IMG_1011I spun and plied similar colors on one bobbin as I had loads of room on the bobbins.  I am sure I am not the only one who does this.  On the red bobbin, I spun a meter of roving that I hand dyed with food coloring.  I think it is 23 mic merino from WOW.  I had this sitting around for a little while now and was concerned it would totally felt on itself.  The dyeing changed the texture a little bit, but surprisingly it spun very well from the roving without drafting it out first.  It was quite crimpy too and didn’t try to get away from me like some roving can.  It is not as smooth and silky as the other merino, but a little bit of Woolite in the soak helped.  Here is the roving I dyed with food coloring.

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This is what came off of those four bobbins!  The sock octopus is really handy for drying yarn.  I also had some drying on the line.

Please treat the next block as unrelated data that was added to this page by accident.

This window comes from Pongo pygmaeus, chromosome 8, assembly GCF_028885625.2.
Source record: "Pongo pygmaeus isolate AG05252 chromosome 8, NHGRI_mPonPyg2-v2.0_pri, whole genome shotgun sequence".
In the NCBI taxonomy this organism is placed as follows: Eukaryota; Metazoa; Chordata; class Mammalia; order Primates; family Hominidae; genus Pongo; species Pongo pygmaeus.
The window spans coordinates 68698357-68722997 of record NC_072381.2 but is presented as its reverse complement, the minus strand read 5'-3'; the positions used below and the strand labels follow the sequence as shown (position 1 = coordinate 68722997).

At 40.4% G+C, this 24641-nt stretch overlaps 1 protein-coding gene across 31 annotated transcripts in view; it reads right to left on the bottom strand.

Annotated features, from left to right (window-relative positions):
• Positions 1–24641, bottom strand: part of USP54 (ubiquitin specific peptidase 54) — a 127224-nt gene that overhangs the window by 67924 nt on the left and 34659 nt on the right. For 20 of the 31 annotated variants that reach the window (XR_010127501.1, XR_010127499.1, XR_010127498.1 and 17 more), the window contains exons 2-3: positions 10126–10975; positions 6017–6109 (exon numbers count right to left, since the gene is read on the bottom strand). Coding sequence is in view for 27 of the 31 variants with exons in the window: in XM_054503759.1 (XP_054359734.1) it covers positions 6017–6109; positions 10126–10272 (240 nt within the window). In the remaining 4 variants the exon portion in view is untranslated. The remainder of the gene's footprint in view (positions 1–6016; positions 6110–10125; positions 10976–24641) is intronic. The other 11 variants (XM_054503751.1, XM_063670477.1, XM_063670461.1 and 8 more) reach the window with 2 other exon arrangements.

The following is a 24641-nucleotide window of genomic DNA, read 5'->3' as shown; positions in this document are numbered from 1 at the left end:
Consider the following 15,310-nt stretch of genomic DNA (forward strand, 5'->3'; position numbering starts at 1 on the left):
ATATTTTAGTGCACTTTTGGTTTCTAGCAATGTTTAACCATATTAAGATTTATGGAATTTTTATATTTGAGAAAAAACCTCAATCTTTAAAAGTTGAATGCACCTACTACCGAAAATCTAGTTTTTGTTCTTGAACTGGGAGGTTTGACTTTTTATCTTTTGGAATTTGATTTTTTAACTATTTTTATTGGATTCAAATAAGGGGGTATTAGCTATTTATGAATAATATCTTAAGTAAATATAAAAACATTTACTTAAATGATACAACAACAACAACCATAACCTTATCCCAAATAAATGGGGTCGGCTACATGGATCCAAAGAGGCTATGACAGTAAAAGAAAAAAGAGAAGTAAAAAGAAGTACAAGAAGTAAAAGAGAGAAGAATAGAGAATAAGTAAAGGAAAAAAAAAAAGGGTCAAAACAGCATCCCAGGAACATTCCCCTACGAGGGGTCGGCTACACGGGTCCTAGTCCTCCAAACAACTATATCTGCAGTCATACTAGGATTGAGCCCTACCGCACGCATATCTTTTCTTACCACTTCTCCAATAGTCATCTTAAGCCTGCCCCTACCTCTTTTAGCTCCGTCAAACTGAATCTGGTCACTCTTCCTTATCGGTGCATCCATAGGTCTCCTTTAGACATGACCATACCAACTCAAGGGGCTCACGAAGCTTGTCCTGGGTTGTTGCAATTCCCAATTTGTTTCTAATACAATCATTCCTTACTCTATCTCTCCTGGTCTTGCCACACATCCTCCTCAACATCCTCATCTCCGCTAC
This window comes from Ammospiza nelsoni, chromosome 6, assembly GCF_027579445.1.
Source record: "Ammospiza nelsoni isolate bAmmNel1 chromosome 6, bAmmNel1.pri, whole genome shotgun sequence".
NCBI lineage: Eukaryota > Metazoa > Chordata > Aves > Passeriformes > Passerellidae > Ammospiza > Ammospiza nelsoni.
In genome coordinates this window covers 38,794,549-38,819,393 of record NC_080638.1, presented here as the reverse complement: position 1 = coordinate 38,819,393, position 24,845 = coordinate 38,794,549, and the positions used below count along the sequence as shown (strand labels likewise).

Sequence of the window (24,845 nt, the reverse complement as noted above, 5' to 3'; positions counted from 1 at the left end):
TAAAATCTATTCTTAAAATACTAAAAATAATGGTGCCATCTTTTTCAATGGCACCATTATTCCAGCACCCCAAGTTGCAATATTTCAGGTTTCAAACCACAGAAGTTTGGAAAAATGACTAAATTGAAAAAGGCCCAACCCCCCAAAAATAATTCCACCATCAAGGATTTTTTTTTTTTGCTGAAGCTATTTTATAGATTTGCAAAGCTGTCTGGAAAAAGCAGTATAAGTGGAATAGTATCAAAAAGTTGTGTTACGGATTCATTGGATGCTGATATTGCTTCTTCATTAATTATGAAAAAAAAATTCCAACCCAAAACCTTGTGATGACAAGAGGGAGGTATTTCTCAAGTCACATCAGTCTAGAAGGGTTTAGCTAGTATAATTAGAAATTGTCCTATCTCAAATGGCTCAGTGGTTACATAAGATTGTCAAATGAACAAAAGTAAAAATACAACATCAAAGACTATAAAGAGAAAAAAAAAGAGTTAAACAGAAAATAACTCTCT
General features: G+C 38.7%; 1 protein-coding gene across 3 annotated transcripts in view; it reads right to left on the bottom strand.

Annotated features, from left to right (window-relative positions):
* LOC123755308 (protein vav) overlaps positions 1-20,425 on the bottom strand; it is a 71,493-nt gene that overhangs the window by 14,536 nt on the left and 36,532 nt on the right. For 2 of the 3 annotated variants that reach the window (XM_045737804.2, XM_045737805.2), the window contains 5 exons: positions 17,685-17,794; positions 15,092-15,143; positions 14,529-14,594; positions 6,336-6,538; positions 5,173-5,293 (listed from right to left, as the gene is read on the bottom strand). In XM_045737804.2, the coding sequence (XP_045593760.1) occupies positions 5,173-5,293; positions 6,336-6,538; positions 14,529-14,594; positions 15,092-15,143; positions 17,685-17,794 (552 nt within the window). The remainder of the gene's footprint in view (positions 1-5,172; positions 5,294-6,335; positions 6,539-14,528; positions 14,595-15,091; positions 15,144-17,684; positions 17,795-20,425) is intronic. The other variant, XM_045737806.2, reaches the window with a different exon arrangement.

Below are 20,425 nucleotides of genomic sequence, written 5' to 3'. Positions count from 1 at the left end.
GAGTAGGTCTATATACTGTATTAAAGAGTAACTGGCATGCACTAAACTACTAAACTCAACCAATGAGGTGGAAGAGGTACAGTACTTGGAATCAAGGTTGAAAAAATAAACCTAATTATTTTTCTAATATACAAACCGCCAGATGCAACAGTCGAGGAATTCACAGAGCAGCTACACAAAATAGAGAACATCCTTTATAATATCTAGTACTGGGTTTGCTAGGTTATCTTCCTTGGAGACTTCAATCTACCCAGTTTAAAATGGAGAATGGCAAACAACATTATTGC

IMG_1017I spun a rainbow!  Someone asked me in one of the spinning groups how I got my yarn so nice and chunky.  Well, it isn’t intentional.  All of this is apparently worsted spinning when spinning from tops or when the fiber is all going in the same direction.  You use the short draw method for this.  I try to spin my yarn as thin as possible and I know I have come a very long way from when I first started a couple of months ago.  However, between plying and soaking and drying, it always ends up like this, so I doubt I will ever achieve a super fine spin.  However, I do get a very lovely and soft yarn that I can wear next to my skin and I know I am getting better as the strands are quite strong that I can use some as warp.

Here is the rainbow yarn on the bobbin.

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I love the variations you get when spinning multi-colored yarn.  Here is what it looks like all spun and dried.